These are way cool. Obviously we’d rather our cameras worked, but when they misbehave it might as well be for poetic effect rather than just getting a blank roll which is utterly deflating. Funny that it’s done the squished frames in threes… my beloved Voigtlander Vito B does something very similar for the rest of the roll if you try and use the self-timer. My solution is not to try and use the self-timer!

    • Reply
      Holly Gilman
      September 11, 2020 at 9:31 pm

      Yes, I’ve got a camera that jams on shutter speeds between 1/20th and 1 sec but on all others including bulb is fine. These little quirks are so odd!

  • Reply
    Castelli Daniel
    September 11, 2020 at 9:46 pm

    A set of beautiful “fails.” The images resemble clear tissue overlays, much like a collage. You must continue working and exploring in this vein. I bet they would be great framed prints.

    • Reply
      Holly Gilman
      September 13, 2020 at 9:50 am

      I’m glad I wrote this article because it’s inspired me to pick up that camera again and see what I get next time!

  • Reply
    George Appletree Photography
    September 11, 2020 at 10:04 pm

    I think when you have that result you think what a shame and feel disgusted. But when a photographer realizes casualty is a part of this and any other game, then you have another look at the film and make some beauty from it. Shot 0 is a lovely one. And, as far as frame limits really dissolved, you are free to scan the ones you want. Of course that can’t be a regular procedure, mainly because it’s annoying and there’s no control of what you will get out. So, better to make the camera work fine.

    • Reply
      Holly Gilman
      September 13, 2020 at 9:51 am

      Thanks for your comments – I’m not sure whether to try and fix or to see what I can get out of it now I know it’s issues…

  • Reply
    David Hume
    September 11, 2020 at 10:49 pm

    Ha! That’s brilliant Holly. I have to try to make my fully working cameras do this, and yours do it for you without you asking. You are a camera-whisperer.

    • Reply
      Holly Gilman
      September 13, 2020 at 9:52 am

      haha – thanks for the comments, definately feeling inspired to give this camera another go!

  • Reply
    Tobias
    September 11, 2020 at 11:40 pm

    What a painful discovery to make! Still, you managed to find the bright side of it all.
    I’ve shot a lot of vintage cameras over the years. The only cameras I’ve really had trouble with were a Canon EOS 650. The shutter jams on it at higher shutter speeds, and a Pentax ME Super that arrived from eBay with a shutter mechanism. In the case of the latter, the camera was supposedly testest so I got my money back.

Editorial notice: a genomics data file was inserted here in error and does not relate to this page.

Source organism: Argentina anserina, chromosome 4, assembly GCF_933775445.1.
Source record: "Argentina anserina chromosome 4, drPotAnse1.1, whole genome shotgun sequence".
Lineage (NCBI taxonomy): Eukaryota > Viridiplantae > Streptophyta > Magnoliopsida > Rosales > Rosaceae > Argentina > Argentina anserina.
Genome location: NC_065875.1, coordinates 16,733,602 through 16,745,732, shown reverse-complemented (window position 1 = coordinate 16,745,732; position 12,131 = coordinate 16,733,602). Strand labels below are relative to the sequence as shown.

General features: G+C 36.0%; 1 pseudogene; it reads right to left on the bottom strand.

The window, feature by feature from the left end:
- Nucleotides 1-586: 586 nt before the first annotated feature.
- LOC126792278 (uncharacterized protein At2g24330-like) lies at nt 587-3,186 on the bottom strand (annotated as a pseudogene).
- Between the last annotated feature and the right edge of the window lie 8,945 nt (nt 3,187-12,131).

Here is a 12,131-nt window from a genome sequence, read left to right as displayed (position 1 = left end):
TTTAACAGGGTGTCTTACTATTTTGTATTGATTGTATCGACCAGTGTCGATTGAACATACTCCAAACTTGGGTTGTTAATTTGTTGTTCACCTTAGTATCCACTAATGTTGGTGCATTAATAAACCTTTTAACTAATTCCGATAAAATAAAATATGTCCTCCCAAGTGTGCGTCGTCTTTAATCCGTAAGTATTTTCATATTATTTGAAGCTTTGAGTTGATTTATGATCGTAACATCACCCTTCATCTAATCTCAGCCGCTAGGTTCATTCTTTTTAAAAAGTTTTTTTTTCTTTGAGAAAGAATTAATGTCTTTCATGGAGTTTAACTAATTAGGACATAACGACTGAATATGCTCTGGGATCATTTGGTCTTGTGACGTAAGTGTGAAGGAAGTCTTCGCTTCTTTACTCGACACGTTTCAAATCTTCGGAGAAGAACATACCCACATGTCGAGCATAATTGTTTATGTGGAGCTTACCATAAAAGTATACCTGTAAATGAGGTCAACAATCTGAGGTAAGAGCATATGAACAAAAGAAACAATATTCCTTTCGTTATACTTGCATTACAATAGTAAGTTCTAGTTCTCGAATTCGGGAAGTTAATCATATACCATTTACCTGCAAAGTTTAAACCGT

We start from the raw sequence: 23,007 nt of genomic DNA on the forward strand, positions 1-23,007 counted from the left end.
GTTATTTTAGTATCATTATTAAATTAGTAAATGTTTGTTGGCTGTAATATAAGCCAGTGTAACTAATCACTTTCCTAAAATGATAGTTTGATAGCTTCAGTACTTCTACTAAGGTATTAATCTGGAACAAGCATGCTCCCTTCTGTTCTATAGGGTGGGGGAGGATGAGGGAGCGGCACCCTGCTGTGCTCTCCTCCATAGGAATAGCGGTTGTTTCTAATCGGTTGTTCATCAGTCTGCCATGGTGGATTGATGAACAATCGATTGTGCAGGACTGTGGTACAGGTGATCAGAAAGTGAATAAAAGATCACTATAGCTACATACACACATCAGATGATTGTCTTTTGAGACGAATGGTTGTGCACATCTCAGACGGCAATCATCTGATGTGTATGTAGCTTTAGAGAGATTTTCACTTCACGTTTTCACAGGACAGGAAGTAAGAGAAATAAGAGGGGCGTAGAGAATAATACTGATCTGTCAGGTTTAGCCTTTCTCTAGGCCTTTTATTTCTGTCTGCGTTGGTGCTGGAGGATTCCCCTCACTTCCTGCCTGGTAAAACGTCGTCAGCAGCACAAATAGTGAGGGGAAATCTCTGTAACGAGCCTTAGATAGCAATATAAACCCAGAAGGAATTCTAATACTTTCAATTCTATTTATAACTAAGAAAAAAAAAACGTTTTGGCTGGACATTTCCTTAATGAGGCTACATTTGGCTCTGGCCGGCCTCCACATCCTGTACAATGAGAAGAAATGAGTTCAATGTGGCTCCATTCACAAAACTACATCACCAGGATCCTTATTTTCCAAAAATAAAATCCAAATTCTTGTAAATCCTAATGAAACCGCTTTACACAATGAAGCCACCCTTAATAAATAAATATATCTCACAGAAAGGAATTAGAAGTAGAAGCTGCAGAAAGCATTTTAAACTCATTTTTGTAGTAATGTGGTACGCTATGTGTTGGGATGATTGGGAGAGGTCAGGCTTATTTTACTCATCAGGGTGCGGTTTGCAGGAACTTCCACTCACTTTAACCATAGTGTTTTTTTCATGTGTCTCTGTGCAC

I shot for years with a 1940s Argus C3 and I briefly used an early FED 2 rangefinder before I sent it to my buddy for his birthday. We met in a film photography class.

    I’m curious about what film you were shooting. It looks like either Gold 200 or ColorPlus 200. I am a big fan of Gold 200. It was actually the third film stock I wrote a review of. Still one of my favorite color negative films.

    • Reply
      Holly Gilman
      September 13, 2020 at 9:53 am

      It would have been Kodak Gold. I must admit that looking back at my archives Kodak gold is calling out to me so I’m going to have to get some more rolls of that!

  • Reply
    Huss
    September 13, 2020 at 5:54 am

    Don’t get this camera fixed. Use it as a tool for this effect! Very cool images.
    You’ll have plenty of cameras that take normal 35mm film images..

    • Reply
      Holly Gilman
      September 16, 2020 at 3:50 pm

      I’m so glad I wrote this post as I am so inspired to get it out again!

  • Reply
    Tejim
    September 13, 2020 at 6:22 am

    its offtopic, but I wonder if Leica Designer saw exa and decided… yeah, lets make a leica like that and call it R8.

    • Reply
      Huss
      September 15, 2020 at 7:24 pm

      That would be the Zenit 212K which came out a few years before the Leica. Here’s mine next to my Leica R8:

      https://flic.kr/p/RXXzjk

  • Reply
    Sacha Cloutier
    September 13, 2020 at 6:30 am

    Now that is personality! Granted it is more the awkward person at a party than anything but that is also endearing. The 5/6 shot is particularly interesting to me because the left looks like a reflection off a window. It’s life a double exposure without even trying but being able to have it be only half the frame is something most cameras don’t have. I hope that you do run more rolls through it. Maybe you can find expired rolls of 12 exposures. I got a couple in my fridge and that would be my first thought.

    • Reply
      Holly Gilman
      September 16, 2020 at 3:50 pm

      Definately going to be trying something through it. I’m so glad I wrote this post – it’s inspired me to give it another go!

      • Reply
        Sacha Cloutier
        September 17, 2020 at 2:28 am

        This site is amazing for that.

Leave a Reply

This site uses Akismet to reduce spam. Learn how your comment data is processed.